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This paper gives a procedure for counting redundant paths (which I will refer to as walks) in a graph using its adjacency matrix. As an exercise, I want to count only the walks of the form $i \rightarrow k \rightarrow l \rightarrow i \rightarrow k \rightarrow j \rightarrow l \rightarrow j$ from node $i$ to node $j$, with $i \neq j \neq k \neq l$. Also see this post.

Let $A$ be the adjacency matrix. The notation I use below is: "$\cdot$" for usual matrix multiplication (when using matrices, otherwise the normal number product), "$\odot$" for element-wise matrix product, "diag$(A)$" for the matrix with the same principal diagonal as $A$ and zeros elsewhere, and $S = A \odot A^T$.

The idea is to find a matrix expression giving the desired walk. I will include 3 examples from the paper. These seem straightforward, but I do not know how to infer a general rule.

(First example)

$$i \rightarrow \color{red}j \rightarrow k \rightarrow l \rightarrow \color{red}j \tag{1}$$

In this case, the desired matrix has its $(i, j)$ entry the product: $$a_{ij} \cdot a_{jk} \cdot a_{kl} \cdot a_{lj}$$

In this case, the matrix that has entries $a_{jk} \cdot a_{kl} \cdot a_{lj}$ is diag$(A^3)$ and $a_{ij}$ is given just by $A$. Overall, the expression for this walk is $A \cdot \text{diag}(A^3)$.

(Second example)

$$\color{blue}i \rightarrow \color{red}j \rightarrow k \rightarrow \color{blue}i \rightarrow \color{red}j \tag{2}$$

In this case, the desired matrix has its $(i, j)$ entry the product: $$a_{ij} \cdot a_{jk} \cdot a_{ki} \cdot a_{ij}$$

One thing to note is that $a_{ij}$ is included 2 times and $a_{ij} \cdot a_{ij} = a_{ij}$, so the expression simplifies to: $$a_{jk} \cdot a_{ki} \cdot a_{ij}$$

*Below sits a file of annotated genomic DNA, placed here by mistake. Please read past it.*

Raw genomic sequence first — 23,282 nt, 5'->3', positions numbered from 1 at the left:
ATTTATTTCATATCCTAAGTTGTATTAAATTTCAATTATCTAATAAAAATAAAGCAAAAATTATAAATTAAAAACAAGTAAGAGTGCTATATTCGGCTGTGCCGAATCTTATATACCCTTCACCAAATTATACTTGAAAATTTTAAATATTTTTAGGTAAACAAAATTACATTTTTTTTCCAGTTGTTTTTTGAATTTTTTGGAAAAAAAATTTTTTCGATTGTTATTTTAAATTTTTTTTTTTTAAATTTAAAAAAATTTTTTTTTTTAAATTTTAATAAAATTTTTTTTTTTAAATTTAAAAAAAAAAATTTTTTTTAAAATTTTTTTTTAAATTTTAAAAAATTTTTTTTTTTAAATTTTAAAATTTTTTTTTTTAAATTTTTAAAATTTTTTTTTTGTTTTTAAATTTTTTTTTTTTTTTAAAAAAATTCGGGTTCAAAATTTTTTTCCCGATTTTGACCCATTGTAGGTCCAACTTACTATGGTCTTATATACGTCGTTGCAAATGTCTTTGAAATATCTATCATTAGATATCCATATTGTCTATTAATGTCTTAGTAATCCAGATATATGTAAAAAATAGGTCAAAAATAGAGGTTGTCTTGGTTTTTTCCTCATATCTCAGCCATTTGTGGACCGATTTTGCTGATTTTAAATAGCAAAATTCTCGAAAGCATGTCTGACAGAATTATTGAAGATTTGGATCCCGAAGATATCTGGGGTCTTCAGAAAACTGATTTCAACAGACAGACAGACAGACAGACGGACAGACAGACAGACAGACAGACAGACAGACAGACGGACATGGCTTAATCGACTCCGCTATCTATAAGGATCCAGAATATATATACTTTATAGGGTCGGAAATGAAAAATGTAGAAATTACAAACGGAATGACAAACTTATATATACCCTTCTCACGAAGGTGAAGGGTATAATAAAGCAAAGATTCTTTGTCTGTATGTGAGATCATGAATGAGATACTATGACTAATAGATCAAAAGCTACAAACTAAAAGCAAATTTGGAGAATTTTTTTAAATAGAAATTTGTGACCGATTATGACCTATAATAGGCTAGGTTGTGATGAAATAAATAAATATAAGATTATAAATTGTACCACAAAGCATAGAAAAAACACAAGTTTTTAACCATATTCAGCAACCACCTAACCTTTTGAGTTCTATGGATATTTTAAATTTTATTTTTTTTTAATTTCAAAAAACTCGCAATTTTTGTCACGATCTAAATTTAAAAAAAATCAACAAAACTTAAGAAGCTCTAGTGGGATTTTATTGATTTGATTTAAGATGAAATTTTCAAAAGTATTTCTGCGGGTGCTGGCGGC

Here, $a_{jk} \cdot a_{ki}$ is the $(i, j)$ entry in $(A^2)^T$, so overall the desired matrix is given by $A \odot (A^2)^T$.

(Third example) $$\color{blue}i \rightarrow \color{orange}k \rightarrow \color{blue}i \rightarrow \color{orange}k \rightarrow j \tag{3}$$

Here, the $(i, j)$ entry in the matrix is given by: $$a_{ik} \cdot a_{ki} \cdot a_{ik} \cdot a_{kj}$$

One $a_{ik}$ can again be removed, leaving: $$a_{ik} \cdot a_{ki} \cdot a_{kj}$$

The argument here is that $a_{ik} \cdot a_{ki}$ is the $(i, k)$ entry of $S = A \odot A^T$ and $a_{kj}$ is the $(k, j)$ of $A$ so the summation is with regards to $k$, giving $S \cdot A$.

(Problem at hand)

However, I can't seem to make any progress on $\color{blue}i \rightarrow \color{orange}k \rightarrow l \rightarrow \color{blue}i \rightarrow \color{orange}k \rightarrow \color{red}j \rightarrow l \rightarrow \color{red}j$. The $(i, j)$ entry is given by:

$$ a_{ik} \cdot a_{kl} \cdot a_{li} \cdot a_{ik} \cdot a_{kj} \cdot a_{jl} \cdot a_{lj}. $$

I do not fully understand the rules. Here, it would seem that for multiplication the summation has to be done over different indices, like $k$ and $l$. Another source of confusion is if it is allowed to do operations on elements which are not adjacent, like at position 1 ($a_{ik}$) and 5 ($a_{kj}$) above. Since they are factors of multiplication, the position shouldn't matter.

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  • $\begingroup$ What you write about powers of matrices is vague and incomplete, so it's hard to know what you want. For example, you write "$a_{li} \cdot a_{ik}$ and $a_{kj} \cdot a_{jl}$ are both of the form $A^2$", which doesn't have much meaning. What's actually true, for example, is that for each $j,k,l$ the expression $a_{kj} \cdot a_{jl}$ is just one term of the summation expression for the $(k,l)$ entry of $A^2$, namely $\sum_j a_{kj} \cdot a_{jl}$ where $j$ is the summation variable. Your question won't make much sense until you can express it with more mathematical precision. $\endgroup$ – Lee Mosher May 20 at 12:11
  • $\begingroup$ @LeeMosher I tried to improve the clarity of the question. I find some things confusing (hence the question) and this is reflected in what you pointed out. As I understand, the focus is on one element ($(i, j)$ above) since any entry which fits the pattern will be incremented. $\endgroup$ – Michael May 20 at 13:13

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